Kill rumors by its flames

This news has been read 1596 times!

Ahmed Al-Jarallah

FROM 1963, Kuwait has gone through major changes, especially after the harsh and painful experience of the Iraqi invasion.

The most important lesson was the need to fortify the home front and unify ranks to confront any dangerous possibilities that could ravage the region and affect the country. This necessitates strengthening the power of the economy and society, and opening up to others.

However, the parliamentary and ministerial practices unfortunately contradicted ambitions and aspirations, and tended to undermine social and economic security through parliamentary-ministerial mashups, which represented the obstruction of development projects, and the increase of division between the people of Kuwait through the enactment of counterproductive laws.

Therefore, what was considered as reform somehow turned into venom that was injected into the society.

This was evident in the expression of allegiance to the sect and tribe with all impudence at the expense of national affiliation.

With the revolution of social media and press, palliative treatments have become useless, and the fragility of state institutions in the face of opinions issued through these means has become apparent.

As if it were a fateful threat to its existence, it can be said that after six decades of democratic experience with about 20 parliaments and 46 governments, the decision makers have failed to fortify the home front, and reform the society.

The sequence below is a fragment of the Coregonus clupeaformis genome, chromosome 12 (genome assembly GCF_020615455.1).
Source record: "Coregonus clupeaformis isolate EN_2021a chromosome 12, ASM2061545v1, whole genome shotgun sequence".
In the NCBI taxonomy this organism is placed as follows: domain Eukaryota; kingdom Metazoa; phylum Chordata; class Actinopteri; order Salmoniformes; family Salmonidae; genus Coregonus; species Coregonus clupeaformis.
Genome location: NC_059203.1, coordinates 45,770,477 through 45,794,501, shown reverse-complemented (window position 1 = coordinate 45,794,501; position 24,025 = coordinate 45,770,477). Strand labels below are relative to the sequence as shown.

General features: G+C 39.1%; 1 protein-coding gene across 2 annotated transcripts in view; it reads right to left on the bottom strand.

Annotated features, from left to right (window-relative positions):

In fact, the surprise element was that it became more stringent in the face of some rumors that were broadcasted on social media via accounts either from abroad or under pseudo names, as if they were declaring war against Kuwait.

Nonetheless, what is important is to examine what is published and work to benefit from it, irrespective of whether they are positive or negative. This is what all democratic governments in the world have done, including the Gulf countries, which sought to build and develop without paying attention to those opinions.

Even if there are some that affect its leaders, there is no interest because the goal was and still is societal and developmental progress, without being distracted by skirmishes between parliamentarians and ministers, like the way it happens here.

That is why the scene seemed so painful when a government statement was issued with a police-like tone regarding what was published on social media about corruption without evidence.

It is as if the disease that is widespread in state institutions is not apparent to everyone. That is why the concerned agencies are like those fighting windmills instead of seeking serious reform.

This indicates our retreat from the democratic gains that Kuwait achieved when it declared its Constitution in 1962. When the Council of Ministers tried to stop the so-called rumors in the media, some of them turned out to be true. This is because “There is no smoke without fire”, as the saying goes. Either no work is being done to correct it, or the MPs in some of the national assemblies proceeded to enact legislation that prevented citizens from expressing their opinion.

They themselves reach the point of obscenity in their opinions in the parliament, and undermine the dignity of ministers, which undoubtedly represents a duality of personality.

We are not revealing a secret when we say that the country is full of devastation. This cannot be covered with a fig leaf of oppression. What should be done is that an official spokesman must refute what is published, and the Prime Minister and his ministerial team must work with complete transparency, so that this leads to reforming what has been corrupted over time because of some half-educated people who came by chance to the parliament or the ministry, and continued with their practices that confirm they are not qualified to run a country like Kuwait.

By Ahmed Al-Jarallah

Editor-in-Chief, the Arab Times

This news has been read 1596 times!

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